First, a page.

Lrn2Corner
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Votech highschhol automotive class.
Apprentice at a shop during highschool.
Worked at a walmart lube only to get fired for threatening to report them for the idiot they had working there who was damaging cars and operating them without a license (which they knew about).
Attended Universal Tehcnical Institute.
Worked for a couple Toyota Dealers. Boss at the first one was a douche who treated us like crap. Boss at the other shop was an incompetent moron who quit just before he was about to get fired.
Joined the Coast Guard when the last dealer I was at was firing people due to the economy sucking and not enough work coming in.
Keeping cars as a hobby. Making a living working on them kills my love for working on my own car.
Might get back into the field through engineering or sales later.
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Old 02-06-2013, 09:40 AM   #11
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I came up the old school way. At age 15 started as a mechanics helper at a vw dealership, worked my way up to a line mechanic in the late 60's. Ihave been pushing wrenches ever since. I have been master certified by vw. subaru, lamborghini, lotus,maserati, audi,mazda, and more. I have always loved it. I learned body and paint along the way, and also metal fabrication. At age 61 I still push wrenches, I still fabricate race cars, and I still drag race vw bugs (pro mod). In my life time I have worked on and driven almost every kind of hot rod, muscle car. and exotic car one can imagine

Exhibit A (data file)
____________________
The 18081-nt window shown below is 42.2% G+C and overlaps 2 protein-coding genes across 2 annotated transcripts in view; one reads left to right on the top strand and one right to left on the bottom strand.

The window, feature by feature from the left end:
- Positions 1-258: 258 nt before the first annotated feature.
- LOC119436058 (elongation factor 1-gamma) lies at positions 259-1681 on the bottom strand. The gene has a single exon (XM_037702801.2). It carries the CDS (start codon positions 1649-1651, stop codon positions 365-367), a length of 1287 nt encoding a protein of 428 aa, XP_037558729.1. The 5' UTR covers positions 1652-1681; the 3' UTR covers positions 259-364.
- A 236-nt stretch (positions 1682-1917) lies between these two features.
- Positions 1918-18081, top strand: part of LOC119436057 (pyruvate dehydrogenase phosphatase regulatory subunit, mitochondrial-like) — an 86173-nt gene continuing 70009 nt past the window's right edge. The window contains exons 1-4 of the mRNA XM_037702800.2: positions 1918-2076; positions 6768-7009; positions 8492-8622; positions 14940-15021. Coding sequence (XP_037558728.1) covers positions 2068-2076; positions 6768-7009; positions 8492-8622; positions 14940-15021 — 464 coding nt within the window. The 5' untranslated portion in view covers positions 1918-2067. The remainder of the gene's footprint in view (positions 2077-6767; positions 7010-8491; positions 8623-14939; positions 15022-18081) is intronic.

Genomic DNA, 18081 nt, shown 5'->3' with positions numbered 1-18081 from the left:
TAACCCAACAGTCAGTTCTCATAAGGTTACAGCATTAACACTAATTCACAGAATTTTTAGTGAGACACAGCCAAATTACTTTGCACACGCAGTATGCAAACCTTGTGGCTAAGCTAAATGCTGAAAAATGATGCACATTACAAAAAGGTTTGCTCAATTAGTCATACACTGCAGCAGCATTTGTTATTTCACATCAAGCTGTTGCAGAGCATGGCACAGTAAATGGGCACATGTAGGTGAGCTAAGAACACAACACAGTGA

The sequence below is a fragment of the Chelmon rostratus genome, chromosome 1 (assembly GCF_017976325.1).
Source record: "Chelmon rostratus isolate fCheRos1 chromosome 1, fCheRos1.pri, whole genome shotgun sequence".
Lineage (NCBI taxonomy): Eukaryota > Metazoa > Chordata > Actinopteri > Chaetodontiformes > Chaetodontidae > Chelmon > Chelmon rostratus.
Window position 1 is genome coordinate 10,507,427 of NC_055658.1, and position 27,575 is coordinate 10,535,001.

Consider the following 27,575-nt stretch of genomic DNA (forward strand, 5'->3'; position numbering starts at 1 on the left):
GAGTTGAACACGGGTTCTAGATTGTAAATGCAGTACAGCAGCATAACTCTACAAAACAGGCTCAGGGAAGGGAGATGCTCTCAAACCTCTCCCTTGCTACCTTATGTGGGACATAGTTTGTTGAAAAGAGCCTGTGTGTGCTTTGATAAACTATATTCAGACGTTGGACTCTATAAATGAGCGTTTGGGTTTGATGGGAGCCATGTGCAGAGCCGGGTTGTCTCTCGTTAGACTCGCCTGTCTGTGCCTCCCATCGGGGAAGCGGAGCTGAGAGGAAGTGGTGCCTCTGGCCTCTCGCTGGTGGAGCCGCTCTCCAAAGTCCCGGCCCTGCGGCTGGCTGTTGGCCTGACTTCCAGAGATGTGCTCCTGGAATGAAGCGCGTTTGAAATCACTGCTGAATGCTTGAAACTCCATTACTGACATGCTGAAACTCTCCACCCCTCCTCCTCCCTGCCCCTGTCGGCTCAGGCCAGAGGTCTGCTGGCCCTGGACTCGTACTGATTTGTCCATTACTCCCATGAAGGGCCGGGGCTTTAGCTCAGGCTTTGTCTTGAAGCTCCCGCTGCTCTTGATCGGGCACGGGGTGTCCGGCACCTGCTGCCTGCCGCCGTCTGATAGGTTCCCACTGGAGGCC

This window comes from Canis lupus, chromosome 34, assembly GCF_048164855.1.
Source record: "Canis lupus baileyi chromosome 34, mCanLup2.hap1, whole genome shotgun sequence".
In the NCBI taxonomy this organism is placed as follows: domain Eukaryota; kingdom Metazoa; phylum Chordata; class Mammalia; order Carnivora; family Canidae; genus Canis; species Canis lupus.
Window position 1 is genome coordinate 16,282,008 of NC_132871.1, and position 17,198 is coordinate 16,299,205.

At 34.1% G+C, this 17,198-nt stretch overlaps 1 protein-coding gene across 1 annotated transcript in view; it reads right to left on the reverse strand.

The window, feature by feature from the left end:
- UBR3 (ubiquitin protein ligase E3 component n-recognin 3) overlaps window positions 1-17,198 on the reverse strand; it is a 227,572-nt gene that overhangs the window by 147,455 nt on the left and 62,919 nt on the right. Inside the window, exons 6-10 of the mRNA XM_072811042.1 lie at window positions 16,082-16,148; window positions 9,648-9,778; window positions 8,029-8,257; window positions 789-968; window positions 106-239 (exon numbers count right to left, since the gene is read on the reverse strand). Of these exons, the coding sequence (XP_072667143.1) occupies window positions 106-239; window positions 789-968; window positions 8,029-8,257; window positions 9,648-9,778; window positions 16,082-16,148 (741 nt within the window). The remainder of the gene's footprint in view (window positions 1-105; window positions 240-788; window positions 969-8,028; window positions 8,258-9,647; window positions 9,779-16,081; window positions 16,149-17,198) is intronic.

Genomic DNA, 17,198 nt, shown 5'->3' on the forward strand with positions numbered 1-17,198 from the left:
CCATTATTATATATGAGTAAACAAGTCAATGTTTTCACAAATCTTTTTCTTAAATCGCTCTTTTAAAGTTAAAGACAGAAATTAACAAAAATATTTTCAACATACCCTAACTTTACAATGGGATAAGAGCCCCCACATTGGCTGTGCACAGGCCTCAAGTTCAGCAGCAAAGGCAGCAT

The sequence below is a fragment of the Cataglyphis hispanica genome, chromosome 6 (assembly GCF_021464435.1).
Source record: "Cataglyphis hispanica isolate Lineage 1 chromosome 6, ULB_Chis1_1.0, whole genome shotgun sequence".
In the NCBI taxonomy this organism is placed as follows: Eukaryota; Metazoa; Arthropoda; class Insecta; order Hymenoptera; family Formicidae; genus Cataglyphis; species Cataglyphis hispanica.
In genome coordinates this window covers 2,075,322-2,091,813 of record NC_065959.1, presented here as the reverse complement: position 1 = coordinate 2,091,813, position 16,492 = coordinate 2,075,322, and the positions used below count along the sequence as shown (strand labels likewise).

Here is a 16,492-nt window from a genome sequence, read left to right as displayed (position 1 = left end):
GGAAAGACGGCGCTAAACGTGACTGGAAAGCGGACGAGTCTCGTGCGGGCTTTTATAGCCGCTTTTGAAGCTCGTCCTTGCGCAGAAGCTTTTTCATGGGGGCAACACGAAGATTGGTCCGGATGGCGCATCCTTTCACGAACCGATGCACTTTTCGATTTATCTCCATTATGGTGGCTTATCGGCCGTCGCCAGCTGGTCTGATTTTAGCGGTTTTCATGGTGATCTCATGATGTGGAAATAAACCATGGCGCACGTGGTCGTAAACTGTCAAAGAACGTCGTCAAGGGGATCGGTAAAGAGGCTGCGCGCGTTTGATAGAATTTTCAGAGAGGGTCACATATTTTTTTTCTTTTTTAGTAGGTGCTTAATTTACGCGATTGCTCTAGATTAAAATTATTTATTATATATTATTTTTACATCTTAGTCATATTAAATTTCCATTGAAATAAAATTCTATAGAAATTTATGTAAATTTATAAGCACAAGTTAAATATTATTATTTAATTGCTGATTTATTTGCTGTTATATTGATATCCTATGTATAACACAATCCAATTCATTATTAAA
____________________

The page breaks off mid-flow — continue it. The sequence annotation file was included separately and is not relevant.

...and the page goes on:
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Old 02-06-2013, 11:34 AM   #12
scarney1988
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Worked at a independent repair shop during highschool.

Acquired an associates degree in automotive technology with a T-TEN certificate (Camden County College).

Got ASEs and other manufacturer specific awards.

Worked at various Toyota/Lexus/Scion dealers (quitting my way to the top) for about 5 years. I spent the last year of that in community college (Delaware County Community College) taking classes for Electrical Engineering. I'm now in school fulltime aspiring to graduate in spring/15 (Temple University).

If I could offer some advice.... if not just ignore the following.

I made decent money (final pay rate of 21.72/hr), but when I got layed off I was thankful. If you find yourself working in a flatrate environment, which is likely, you will learn to think of your day in tenths of an hour. When its busy you will probably make good money (depends on fairness of work dispatch). When its slow, you may get minimum wage paychecks (or even less if the shop disregards minimum wage laws, which is common). Again, I did well, but you have to accept a variable pay salary as part of the industry. Honestly, there are so many situations that come up with flatrate pay system that its astonishing. You'll either hate it or love, and your coworkers and managers will have a lot to do with it.